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I asked four women what it’s like to live with sexsomnia

WORDS BY JESS BAHR

“I seem to have absolutely no conscience or filter at night… I say and do things I would never even think about.”

Content warning: This article mentions sexual assault

Imagine you’re fast asleep, but your body is awake. Without your knowledge, it’s making sexual movements and sounds, touching itself, or even instigating sex with the person you’re sharing a bed with. When you wake up, you have no memory of what happened or what you’ve done.

This might sound like a plot device in a movie, but it’s actually a very real type of sleep disorder, and it’s called sexsomnia. Along with behaviours like sleepwalking and sleep talking, sexsomnia is a type of parasomnia. While it can be quite minor for some people, for others it can have significant emotional and even legal ramifications.


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According to sleep medicine specialist Dr Anup Desai, many people who suffer from sexsomnia are completely unaware of the disorder. “The person might be confused, or it’s minor and infrequent, or maybe if they have no partner they don’t know they’re doing it,” he says.

“Thee ones that tend to get medical treatment are the ones where the behaviours are really disturbing the partner. Other times, it comes up in medical-legal cases, for example, a person has been accused of something, and (their) defence is that they were asleep. There are probably a lot of cases in the community that go unrecognised and aren’t really discussed.”

What causes sexsomnia?

According to Dr Anup, sexsomnia is often linked to other parasomnias and often occurs in individuals with a history of sleepwalking or sleep talking. “There are a lot of potential triggers to consider,” he says.

“Sometimes people experience parasomnias on anti-depression or anxiety medication, sometimes it is thought to be triggered by other disorders like sleep apnea, or when people are sleep deprived.” So, what is it really like to have the disorder, or to sleep beside a partner who has it? We asked four women to share their experiences.

Rachel

My husband has had this for a few years now. It would happen multiple times a week; about an hour into falling asleep he would start initiating sex. I knew something was off because it didn’t seem like him… I would say something the next day and he would have absolutely no idea he’d even tried.

It wasn’t until he was tested for sleep apnea that they said it was a side effect… the sleep specialist told him he will get it under control with his CPAP machine, so we will see if that’s the magic cure. It hasn’t impacted (our relationship) anymore, though it used to. But once we knew what was causing it and [that] it was out of his control I was more understanding. I believe it’s something that should be more spoken about… I think there would be a lot of people out there who suffer from it without realising it.

Lola

I have suffered from sexsomnia for about 10 years, and like most people hadn’t heard of it until I was diagnosed. It gets worse and more frequent with stress, but on average happens three to five nights a week. There is very little information and really no medications that have helped me in any way at all… I’ve tried just about everything over the years.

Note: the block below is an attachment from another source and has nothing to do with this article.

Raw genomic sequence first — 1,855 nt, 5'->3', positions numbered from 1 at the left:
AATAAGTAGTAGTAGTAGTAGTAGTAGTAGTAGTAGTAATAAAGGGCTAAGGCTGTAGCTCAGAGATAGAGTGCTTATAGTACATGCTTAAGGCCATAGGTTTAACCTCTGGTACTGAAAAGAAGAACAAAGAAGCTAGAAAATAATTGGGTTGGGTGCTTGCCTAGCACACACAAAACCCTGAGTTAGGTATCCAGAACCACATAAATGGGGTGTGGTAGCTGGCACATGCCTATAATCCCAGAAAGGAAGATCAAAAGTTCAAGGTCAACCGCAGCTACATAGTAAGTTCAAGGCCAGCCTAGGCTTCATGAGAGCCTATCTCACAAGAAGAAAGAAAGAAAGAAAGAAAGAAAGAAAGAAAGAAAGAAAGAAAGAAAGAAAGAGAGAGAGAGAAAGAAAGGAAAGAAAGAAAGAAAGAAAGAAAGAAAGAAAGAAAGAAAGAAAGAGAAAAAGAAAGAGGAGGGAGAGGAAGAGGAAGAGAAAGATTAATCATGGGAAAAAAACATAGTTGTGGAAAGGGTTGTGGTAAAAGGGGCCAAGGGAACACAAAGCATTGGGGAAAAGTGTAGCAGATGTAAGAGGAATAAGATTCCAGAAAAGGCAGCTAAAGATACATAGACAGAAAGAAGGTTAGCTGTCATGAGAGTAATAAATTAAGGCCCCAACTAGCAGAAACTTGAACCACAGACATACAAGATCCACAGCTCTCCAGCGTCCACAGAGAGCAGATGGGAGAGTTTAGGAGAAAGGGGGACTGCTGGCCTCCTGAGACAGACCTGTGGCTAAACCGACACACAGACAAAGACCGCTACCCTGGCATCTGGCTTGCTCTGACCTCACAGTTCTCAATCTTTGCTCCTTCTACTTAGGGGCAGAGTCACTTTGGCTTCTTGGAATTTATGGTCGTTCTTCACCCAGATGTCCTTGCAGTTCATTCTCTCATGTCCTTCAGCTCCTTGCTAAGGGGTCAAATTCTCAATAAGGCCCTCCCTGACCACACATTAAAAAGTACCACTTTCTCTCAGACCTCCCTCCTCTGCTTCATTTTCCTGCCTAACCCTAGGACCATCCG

One of the hardest things is that I seem to have absolutely no conscience or filter at night… I say and do things I would never even think about; things I would never want to do. I also suffer from night terrors and REM sleep behaviour disorder which involves verbalising and acting out dreams.

I’ve thrown myself out of bed and dislocated my shoulder, fallen down the stairs, and punched, kneed, kicked and elbowed my partner while asleep. It has put an undeniable strain on our relationship over time – it has nearly broken us a few times. My partner deals with between 30 minutes and two hours of broken sleep most nights… I carry a huge amount of guilt and shame for what it does to him.

Hilary

My husband has these little episodes during the night, usually in times of high stress. It started a few years ago – he was always a sleep talker (and) this seems to be an extension of it. When it happened the first time and ‘no’ wasn’t cutting it, I was really confused… the next morning he had no recollection of it. He was so upset, he cried – he was shattered that he’d made me feel uncomfortable.

I often won’t even tell him (what he’s done) because I know it will break his heart. He’s considered sleeping in the spare room so many times. It’s not affected (our relationship) greatly, but I can see how it could if you didn’t wholeheartedly know the person.

Amie

It started when I was 20 years old, so (it’s been) about 12 years. I go through months of doing it a couple of times a week and then months where I won’t do it at all. I’d never heard of it before, I just figured it was like my sleepwalking that I have done since I was a kid. I guess I’m lucky to have it now while I’m in a partnership I love – it’s certainly harder and triggering when you’re doing this to a partner that you’re not wanting to be sleeping with or aren’t on good terms with.

There have been times that I wake up during it too, I find this scary… I was sexually abused for most of my childhood and experienced other abuse too, so I have complex PTSD which could add to why I find it so confronting. I don’t think there’s a cure because my sleep issues are associated with my PTSD and that’s not curable, it’s more about managing the symptoms by putting barriers in place to prevent it or at least not having it be traumatising.

*Names have been changed

For more on sexsomnia, head here.

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